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Bermuda has No Natural Source of Water. Each Home is Designed to Collect Rainwater with the Use of White Stepped Roofing.

A British traveler will feel quite at home in Bermuda, even though the climate there is warmer and brighter than anything possibly experienced in the British Isles. Many of the 60,000 people who live on the island are housed in pastel-colored limestone buildings with architecture reminiscent of British towns and villages. But did you know why houses in Bermuda have white-stepped roofing? 

There is no natural water supply in Bermuda. Rainwater is collected by each home’s white, stepped roof.

The White Stepped Roof Technology

The white stepped roofings are designed to harvest water rain, it slows down the heavy rainfall helping, and the gutters will collect the water and store it under the house. 

The yearly rainfall is far more than in England and Wales and is distributed uniformly throughout the year, which helps keep the tanks topped off. Each house has everything it needs. There are no water tariffs and no mains water.

The roof’s layout offers several advantages. Because it is made of limestone, it weighs a lot and is resistant to hurricanes. Additionally, it used to be plastered in an anti-bacterial lime mortar. The paint has now taken the place of the mortar. It is still white because this reflects the sun’s ultraviolet rays, which also aids in water purification.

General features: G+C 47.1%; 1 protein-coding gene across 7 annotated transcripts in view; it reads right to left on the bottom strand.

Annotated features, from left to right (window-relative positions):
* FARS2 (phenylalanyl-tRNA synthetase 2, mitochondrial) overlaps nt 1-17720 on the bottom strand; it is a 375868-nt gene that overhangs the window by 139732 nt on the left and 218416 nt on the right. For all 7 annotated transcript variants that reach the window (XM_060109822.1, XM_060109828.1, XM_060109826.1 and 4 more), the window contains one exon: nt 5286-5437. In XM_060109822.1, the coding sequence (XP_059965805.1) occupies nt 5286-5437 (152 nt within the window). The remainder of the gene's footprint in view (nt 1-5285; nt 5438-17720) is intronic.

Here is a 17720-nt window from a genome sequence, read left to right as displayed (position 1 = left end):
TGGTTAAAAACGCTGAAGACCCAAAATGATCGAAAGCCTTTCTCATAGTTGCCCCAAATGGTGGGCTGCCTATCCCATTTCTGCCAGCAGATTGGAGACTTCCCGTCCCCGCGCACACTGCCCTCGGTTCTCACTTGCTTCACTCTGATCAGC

A less obvious advantage of the method is that it encourages water conservation among islanders.

We all grew up managing our own water system in our own home and that drives you to have a sensitivity that you wouldn’t if it simply comes out of a pipe,

Alan Rance, Chief Executive Officer of Bermuda Waterworks

Environmental specialist Stuart Hayward claims that his parents instilled in him that those who don’t preserve water would become thirsty.

You had a cup of water and that’s what you used to brush your teeth. You rationed your cup of water so that with the last bit of it you did your final rinse, You didn’t use a lot of detergents so that by the time you’d finished washing dishes, there wasn’t any foam left over. That water could be used for the garden

Stuart Hayward, Environmental Specialist

There must be a source for this water. Fortunately, Bermuda has had access to meager water supplies from underground lenses for a long time. These layers of fresh groundwater sit on top of heavier saline water.

However, the island is relying more and more on desalination facilities. There are currently six scattered over Bermuda, producing 13,500 cubic meters daily. (Source: Bermudiana)

The Shipwreck Capital of the World

The vast coastline reef of Bermuda and the odd major hurricane are ideal for shipwrecks. Over 300 wrecks from the 1600s have so far been discovered.

The wrecks aren’t in deep water, so snorkelers can see them there. You’ll be able to see the Cristobal Colon, a 499-foot Spanish luxury liner that sank in 1936, as well as other ocean bottom wrecks, including the Constellation, Montana, and many others. (Source: Bermudiana

Image from AmusingPlanet.com

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